Shouldn't the US have enough influence to keep Iranian propaganda off the air in Afghanistan?
Iran continues playing all sides of the Afghan conflict. While aiding al-Qaeda and renegade elements of the ousted Taliban, it's also rearming ethnic factions in northern Afghanistan and penetrating government circles. Tajik generals now controlling Afghanistan's key security ministries, who depended heavily on Iranian support during their decadelong struggle against the Taliban, persistently are courted by Iran, which was the first country to reopen its embassy in Kabul.
"Without Iran, most Northern Alliance commanders couldn't have operated in Afghanistan at a time when they had no other source of international support," says a senior Afghan government source. "Almost every important Afghan commander has family living in Iran and most of them were educated in fundamentalist religious schools, or madrassas."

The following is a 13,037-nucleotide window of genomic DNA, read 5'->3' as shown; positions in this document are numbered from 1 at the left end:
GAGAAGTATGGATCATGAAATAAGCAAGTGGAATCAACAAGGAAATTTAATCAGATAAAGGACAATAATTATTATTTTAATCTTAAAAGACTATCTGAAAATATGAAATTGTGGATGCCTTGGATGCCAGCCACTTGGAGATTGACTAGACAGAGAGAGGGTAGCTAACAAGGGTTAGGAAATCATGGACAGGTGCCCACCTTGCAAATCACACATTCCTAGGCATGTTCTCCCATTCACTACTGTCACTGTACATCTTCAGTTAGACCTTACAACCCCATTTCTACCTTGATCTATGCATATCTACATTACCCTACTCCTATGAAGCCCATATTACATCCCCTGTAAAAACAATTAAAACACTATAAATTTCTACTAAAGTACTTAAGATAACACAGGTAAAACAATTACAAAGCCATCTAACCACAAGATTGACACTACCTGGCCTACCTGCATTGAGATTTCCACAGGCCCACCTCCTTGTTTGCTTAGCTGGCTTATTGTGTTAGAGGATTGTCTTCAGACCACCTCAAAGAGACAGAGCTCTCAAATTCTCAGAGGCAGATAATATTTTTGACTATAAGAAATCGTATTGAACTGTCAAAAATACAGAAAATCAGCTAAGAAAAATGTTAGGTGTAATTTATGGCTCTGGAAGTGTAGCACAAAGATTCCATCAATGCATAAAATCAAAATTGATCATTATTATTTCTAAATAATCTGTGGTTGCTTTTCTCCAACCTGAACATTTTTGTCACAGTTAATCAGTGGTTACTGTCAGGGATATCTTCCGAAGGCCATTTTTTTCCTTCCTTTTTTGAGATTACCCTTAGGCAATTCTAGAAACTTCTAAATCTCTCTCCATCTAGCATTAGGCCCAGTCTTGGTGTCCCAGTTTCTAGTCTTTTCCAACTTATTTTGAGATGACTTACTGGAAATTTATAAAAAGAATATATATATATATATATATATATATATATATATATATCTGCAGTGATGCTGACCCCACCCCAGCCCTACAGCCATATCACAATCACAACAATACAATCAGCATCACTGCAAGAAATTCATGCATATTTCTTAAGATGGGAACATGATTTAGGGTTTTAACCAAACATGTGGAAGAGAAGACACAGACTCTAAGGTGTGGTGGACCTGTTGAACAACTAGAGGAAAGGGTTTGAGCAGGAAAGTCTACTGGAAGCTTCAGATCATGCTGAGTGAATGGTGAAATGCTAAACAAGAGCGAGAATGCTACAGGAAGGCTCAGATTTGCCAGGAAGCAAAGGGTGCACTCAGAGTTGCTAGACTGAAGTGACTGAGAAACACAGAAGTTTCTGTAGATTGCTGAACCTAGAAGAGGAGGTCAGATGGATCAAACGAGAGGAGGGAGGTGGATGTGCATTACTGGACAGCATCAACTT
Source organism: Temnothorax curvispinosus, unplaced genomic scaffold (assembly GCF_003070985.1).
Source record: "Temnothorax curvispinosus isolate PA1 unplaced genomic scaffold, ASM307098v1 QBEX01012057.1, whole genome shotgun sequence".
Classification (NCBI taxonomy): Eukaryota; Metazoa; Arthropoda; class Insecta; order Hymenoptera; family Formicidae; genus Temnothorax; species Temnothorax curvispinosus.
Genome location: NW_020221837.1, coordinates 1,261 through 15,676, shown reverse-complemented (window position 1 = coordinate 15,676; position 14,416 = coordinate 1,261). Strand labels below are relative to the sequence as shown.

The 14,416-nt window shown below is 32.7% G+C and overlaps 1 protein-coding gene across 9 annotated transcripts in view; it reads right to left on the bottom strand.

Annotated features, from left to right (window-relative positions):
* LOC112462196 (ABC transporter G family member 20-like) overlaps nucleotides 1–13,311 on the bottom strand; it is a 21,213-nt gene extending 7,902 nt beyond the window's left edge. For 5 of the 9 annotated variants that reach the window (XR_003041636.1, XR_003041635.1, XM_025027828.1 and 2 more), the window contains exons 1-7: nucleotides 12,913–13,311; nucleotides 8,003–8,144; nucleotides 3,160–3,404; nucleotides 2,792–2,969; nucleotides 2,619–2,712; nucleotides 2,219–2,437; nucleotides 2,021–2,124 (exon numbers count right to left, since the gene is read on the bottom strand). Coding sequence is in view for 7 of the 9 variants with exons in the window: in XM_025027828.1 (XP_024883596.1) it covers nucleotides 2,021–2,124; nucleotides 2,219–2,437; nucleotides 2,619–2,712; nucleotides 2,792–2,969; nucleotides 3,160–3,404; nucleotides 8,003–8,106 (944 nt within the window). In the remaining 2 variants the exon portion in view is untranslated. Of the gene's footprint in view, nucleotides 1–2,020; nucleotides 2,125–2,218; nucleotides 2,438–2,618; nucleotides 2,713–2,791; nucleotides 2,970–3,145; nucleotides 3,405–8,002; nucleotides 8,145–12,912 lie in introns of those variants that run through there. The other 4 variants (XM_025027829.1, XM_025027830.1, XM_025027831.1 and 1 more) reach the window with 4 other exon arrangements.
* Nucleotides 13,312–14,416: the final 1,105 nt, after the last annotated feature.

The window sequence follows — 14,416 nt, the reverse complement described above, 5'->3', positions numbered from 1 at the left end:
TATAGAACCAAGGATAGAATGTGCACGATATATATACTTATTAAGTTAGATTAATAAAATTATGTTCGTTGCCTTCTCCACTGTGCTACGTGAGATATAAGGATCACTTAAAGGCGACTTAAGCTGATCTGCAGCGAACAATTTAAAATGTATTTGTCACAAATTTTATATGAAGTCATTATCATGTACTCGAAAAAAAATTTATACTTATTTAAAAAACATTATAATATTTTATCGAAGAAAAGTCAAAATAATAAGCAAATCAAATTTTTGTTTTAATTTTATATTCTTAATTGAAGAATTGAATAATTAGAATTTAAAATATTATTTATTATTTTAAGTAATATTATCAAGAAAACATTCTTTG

During the last year, Iran's foreign ministry has organized a series of private trips to Tehran for key members of the Karzai government, including Defense Minister Fahim, Foreign Minister Abdullah Abdullah, Interior Minister Yunis Qanuni and National Security Chief Aref Sarwari.
Iran has supplied high-powered transmitters and funding to re-establish Afghan television and radio, which provide the only news service in a country with 80 percent illiteracy. The broadcasts now are laced with radical Islamic, anti-American propaganda and disinformation spun out by the Iranian government's IRNA news agency. During the last month, broadcasting regulations have been reintroduced that prohibit foreign films showing unveiled women.
|Share |||By Randall Parker at 2002 November 06 08:56 AM Axis Of Evil|